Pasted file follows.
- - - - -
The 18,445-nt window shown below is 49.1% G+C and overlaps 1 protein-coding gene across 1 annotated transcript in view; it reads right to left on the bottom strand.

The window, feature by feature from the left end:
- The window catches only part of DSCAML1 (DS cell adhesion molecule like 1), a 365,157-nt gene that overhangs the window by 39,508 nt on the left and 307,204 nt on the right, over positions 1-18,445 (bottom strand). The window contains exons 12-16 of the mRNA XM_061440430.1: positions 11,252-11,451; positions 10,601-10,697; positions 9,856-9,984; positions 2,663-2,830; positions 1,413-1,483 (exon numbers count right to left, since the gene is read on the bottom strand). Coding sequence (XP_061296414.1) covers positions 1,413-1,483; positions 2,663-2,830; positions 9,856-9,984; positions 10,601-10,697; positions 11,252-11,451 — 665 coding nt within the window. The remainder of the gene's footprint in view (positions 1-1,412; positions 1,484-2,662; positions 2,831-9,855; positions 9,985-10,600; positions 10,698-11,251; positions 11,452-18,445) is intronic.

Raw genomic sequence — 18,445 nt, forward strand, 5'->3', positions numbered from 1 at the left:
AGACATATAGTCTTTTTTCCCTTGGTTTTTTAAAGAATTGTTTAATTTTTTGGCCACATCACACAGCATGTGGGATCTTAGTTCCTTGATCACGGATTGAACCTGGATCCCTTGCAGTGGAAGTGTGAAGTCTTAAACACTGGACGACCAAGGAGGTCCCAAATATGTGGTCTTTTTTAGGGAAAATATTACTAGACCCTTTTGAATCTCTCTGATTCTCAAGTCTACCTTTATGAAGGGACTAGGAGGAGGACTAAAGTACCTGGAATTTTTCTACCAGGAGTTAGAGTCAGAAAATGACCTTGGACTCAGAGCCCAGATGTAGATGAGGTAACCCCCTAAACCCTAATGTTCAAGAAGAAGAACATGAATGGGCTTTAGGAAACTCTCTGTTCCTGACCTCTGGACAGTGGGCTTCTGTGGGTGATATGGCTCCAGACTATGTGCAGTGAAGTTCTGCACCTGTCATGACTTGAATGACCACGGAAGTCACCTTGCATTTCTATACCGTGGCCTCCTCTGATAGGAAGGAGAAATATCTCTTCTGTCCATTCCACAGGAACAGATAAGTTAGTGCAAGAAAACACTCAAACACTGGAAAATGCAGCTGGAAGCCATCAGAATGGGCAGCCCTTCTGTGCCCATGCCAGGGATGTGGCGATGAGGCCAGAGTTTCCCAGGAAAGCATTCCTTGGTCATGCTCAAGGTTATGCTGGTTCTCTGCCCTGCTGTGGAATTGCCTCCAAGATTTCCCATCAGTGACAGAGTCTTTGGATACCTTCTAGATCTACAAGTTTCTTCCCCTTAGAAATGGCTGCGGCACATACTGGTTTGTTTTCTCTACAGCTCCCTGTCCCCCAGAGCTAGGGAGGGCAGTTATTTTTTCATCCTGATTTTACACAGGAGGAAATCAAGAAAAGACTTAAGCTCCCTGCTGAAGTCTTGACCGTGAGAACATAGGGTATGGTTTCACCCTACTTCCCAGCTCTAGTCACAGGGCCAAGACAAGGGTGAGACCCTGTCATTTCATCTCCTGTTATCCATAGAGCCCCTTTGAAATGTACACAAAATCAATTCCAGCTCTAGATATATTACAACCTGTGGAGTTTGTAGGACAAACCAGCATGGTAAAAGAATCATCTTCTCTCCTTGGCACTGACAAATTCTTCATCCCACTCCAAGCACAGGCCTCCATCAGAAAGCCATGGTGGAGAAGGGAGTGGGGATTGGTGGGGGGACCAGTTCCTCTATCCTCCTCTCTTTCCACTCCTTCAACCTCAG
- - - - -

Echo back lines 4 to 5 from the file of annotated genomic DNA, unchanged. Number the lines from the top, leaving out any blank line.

Raw genomic sequence — 18,445 nt, forward strand, 5'->3', positions numbered from 1 at the left:
AGACATATAGTCTTTTTTCCCTTGGTTTTTTAAAGAATTGTTTAATTTTTTGGCCACATCACACAGCATGTGGGATCTTAGTTCCTTGATCACGGATTGAACCTGGATCCCTTGCAGTGGAAGTGTGAAGTCTTAAACACTGGACGACCAAGGAGGTCCCAAATATGTGGTCTTTTTTAGGGAAAATATTACTAGACCCTTTTGAATCTCTCTGATTCTCAAGTCTACCTTTATGAAGGGACTAGGAGGAGGACTAAAGTACCTGGAATTTTTCTACCAGGAGTTAGAGTCAGAAAATGACCTTGGACTCAGAGCCCAGATGTAGATGAGGTAACCCCCTAAACCCTAATGTTCAAGAAGAAGAACATGAATGGGCTTTAGGAAACTCTCTGTTCCTGACCTCTGGACAGTGGGCTTCTGTGGGTGATATGGCTCCAGACTATGTGCAGTGAAGTTCTGCACCTGTCATGACTTGAATGACCACGGAAGTCACCTTGCATTTCTATACCGTGGCCTCCTCTGATAGGAAGGAGAAATATCTCTTCTGTCCATTCCACAGGAACAGATAAGTTAGTGCAAGAAAACACTCAAACACTGGAAAATGCAGCTGGAAGCCATCAGAATGGGCAGCCCTTCTGTGCCCATGCCAGGGATGTGGCGATGAGGCCAGAGTTTCCCAGGAAAGCATTCCTTGGTCATGCTCAAGGTTATGCTGGTTCTCTGCCCTGCTGTGGAATTGCCTCCAAGATTTCCCATCAGTGACAGAGTCTTTGGATACCTTCTAGATCTACAAGTTTCTTCCCCTTAGAAATGGCTGCGGCACATACTGGTTTGTTTTCTCTACAGCTCCCTGTCCCCCAGAGCTAGGGAGGGCAGTTATTTTTTCATCCTGATTTTACACAGGAGGAAATCAAGAAAAGACTTAAGCTCCCTGCTGAAGTCTTGACCGTGAGAACATAGGGTATGGTTTCACCCTACTTCCCAGCTCTAGTCACAGGGCCAAGACAAGGGTGAGACCCTGTCATTTCATCTCCTGTTATCCATAGAGCCCCTTTGAAATGTACACAAAATCAATTCCAGCTCTAGATATATTACAACCTGTGGAGTTTGTAGGACAAACCAGCATGGTAAAAGAATCATCTTCTCTCCTTGGCACTGACAAATTCTTCATCCCACTCCAAGCACAGGCCTCCATCAGAAAGCCATGGTGGAGAAGGGAGTGGGGATTGGTGGGGGGACCAGTTCCTCTATCCTCCTCTCTTTCCACTCCTTCAACCTCAG